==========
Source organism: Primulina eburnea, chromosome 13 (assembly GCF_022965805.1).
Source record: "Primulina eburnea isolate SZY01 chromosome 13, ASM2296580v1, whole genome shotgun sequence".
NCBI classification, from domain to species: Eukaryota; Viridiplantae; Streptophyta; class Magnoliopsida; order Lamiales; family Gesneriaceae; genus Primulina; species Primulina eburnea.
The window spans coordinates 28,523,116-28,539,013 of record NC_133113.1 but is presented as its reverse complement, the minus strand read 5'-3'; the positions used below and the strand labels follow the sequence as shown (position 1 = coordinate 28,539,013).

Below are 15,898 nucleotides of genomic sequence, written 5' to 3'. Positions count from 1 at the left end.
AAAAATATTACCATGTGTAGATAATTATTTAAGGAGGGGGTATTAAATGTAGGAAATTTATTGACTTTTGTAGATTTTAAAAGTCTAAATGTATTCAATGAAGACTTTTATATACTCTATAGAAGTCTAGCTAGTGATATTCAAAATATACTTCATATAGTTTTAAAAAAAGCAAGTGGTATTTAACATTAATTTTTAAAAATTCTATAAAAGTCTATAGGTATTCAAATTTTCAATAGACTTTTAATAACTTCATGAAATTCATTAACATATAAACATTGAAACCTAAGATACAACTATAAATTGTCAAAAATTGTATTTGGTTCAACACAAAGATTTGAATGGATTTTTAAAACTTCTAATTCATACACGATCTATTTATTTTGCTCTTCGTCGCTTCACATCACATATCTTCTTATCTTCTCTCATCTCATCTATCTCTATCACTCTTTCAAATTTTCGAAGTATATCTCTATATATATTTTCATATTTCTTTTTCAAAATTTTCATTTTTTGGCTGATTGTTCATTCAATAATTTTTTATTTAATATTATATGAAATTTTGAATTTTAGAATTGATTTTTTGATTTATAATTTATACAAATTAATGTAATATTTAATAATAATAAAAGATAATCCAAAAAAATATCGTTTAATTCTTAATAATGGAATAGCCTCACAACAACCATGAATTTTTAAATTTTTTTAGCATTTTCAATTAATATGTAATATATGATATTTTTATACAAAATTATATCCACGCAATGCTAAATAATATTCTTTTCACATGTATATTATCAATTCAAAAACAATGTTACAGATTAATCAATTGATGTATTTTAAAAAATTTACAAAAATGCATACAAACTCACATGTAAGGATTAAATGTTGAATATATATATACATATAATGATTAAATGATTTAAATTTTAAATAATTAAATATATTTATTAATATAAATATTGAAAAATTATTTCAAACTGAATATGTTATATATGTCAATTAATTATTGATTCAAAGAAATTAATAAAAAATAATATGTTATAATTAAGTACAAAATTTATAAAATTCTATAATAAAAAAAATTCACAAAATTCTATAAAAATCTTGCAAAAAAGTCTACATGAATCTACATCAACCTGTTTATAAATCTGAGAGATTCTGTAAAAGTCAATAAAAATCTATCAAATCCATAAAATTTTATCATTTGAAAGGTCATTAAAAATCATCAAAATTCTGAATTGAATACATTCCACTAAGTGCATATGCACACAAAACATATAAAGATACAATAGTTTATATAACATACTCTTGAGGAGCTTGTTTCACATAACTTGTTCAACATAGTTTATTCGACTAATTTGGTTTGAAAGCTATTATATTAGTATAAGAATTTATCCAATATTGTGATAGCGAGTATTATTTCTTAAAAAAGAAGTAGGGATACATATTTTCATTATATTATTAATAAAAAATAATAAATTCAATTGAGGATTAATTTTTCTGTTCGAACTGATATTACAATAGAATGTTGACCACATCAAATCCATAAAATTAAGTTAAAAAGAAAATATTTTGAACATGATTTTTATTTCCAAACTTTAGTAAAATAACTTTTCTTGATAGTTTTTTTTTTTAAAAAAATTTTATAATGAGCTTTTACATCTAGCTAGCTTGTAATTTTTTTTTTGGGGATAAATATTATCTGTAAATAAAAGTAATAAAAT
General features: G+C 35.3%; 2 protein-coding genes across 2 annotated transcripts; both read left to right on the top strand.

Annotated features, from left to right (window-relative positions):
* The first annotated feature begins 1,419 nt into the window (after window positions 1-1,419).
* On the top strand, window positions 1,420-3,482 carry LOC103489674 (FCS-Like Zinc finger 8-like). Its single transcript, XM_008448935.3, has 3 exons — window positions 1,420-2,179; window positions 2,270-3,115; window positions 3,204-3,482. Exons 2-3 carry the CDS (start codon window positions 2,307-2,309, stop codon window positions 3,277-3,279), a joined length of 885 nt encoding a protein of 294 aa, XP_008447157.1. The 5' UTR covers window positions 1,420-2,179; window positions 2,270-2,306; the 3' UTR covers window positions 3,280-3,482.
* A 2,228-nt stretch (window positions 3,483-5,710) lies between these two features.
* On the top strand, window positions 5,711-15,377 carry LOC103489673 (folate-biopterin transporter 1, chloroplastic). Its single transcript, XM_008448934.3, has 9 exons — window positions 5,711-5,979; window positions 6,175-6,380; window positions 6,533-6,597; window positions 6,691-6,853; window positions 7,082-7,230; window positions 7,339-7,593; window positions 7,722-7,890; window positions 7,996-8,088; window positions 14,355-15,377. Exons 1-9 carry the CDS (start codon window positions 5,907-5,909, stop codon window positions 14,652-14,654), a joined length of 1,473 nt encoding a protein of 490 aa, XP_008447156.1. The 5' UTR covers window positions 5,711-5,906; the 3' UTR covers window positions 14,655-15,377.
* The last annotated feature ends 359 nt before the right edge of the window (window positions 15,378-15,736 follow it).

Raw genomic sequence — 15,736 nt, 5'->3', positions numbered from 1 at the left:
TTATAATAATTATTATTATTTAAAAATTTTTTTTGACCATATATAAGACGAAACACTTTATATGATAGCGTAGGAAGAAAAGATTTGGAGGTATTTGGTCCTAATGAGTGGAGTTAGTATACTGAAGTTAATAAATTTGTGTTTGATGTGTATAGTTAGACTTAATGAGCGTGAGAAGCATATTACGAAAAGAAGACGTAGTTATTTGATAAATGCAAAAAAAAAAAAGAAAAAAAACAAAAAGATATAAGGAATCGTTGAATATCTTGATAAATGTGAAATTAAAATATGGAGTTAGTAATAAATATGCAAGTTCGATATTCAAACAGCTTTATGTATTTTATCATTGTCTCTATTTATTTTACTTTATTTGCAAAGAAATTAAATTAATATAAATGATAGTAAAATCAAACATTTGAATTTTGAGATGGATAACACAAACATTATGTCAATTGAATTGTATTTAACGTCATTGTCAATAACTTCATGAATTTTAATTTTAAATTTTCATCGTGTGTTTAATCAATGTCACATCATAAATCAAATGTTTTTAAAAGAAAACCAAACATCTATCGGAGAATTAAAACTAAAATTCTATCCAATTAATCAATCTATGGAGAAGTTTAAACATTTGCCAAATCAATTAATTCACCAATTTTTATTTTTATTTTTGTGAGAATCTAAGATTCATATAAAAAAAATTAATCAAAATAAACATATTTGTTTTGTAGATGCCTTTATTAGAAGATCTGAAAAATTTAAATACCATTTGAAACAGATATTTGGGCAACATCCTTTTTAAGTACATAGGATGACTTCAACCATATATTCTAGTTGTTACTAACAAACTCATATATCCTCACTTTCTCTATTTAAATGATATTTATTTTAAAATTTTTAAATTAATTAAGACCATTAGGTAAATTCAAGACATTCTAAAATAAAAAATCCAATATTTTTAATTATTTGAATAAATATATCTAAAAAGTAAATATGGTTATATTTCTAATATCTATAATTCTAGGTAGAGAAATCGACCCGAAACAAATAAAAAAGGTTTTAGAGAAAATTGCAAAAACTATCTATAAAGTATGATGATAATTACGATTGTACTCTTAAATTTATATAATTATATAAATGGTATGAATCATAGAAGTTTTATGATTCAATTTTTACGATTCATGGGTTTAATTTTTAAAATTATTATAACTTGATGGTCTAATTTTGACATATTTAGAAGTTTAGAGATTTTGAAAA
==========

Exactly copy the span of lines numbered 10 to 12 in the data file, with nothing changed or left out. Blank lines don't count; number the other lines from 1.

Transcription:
* On the top strand, window positions 1,420-3,482 carry LOC103489674 (FCS-Like Zinc finger 8-like). Its single transcript, XM_008448935.3, has 3 exons — window positions 1,420-2,179; window positions 2,270-3,115; window positions 3,204-3,482. Exons 2-3 carry the CDS (start codon window positions 2,307-2,309, stop codon window positions 3,277-3,279), a joined length of 885 nt encoding a protein of 294 aa, XP_008447157.1. The 5' UTR covers window positions 1,420-2,179; window positions 2,270-2,306; the 3' UTR covers window positions 3,280-3,482.
* A 2,228-nt stretch (window positions 3,483-5,710) lies between these two features.
* On the top strand, window positions 5,711-15,377 carry LOC103489673 (folate-biopterin transporter 1, chloroplastic). Its single transcript, XM_008448934.3, has 9 exons — window positions 5,711-5,979; window positions 6,175-6,380; window positions 6,533-6,597; window positions 6,691-6,853; window positions 7,082-7,230; window positions 7,339-7,593; window positions 7,722-7,890; window positions 7,996-8,088; window positions 14,355-15,377. Exons 1-9 carry the CDS (start codon window positions 5,907-5,909, stop codon window positions 14,652-14,654), a joined length of 1,473 nt encoding a protein of 490 aa, XP_008447156.1. The 5' UTR covers window positions 5,711-5,906; the 3' UTR covers window positions 14,655-15,377.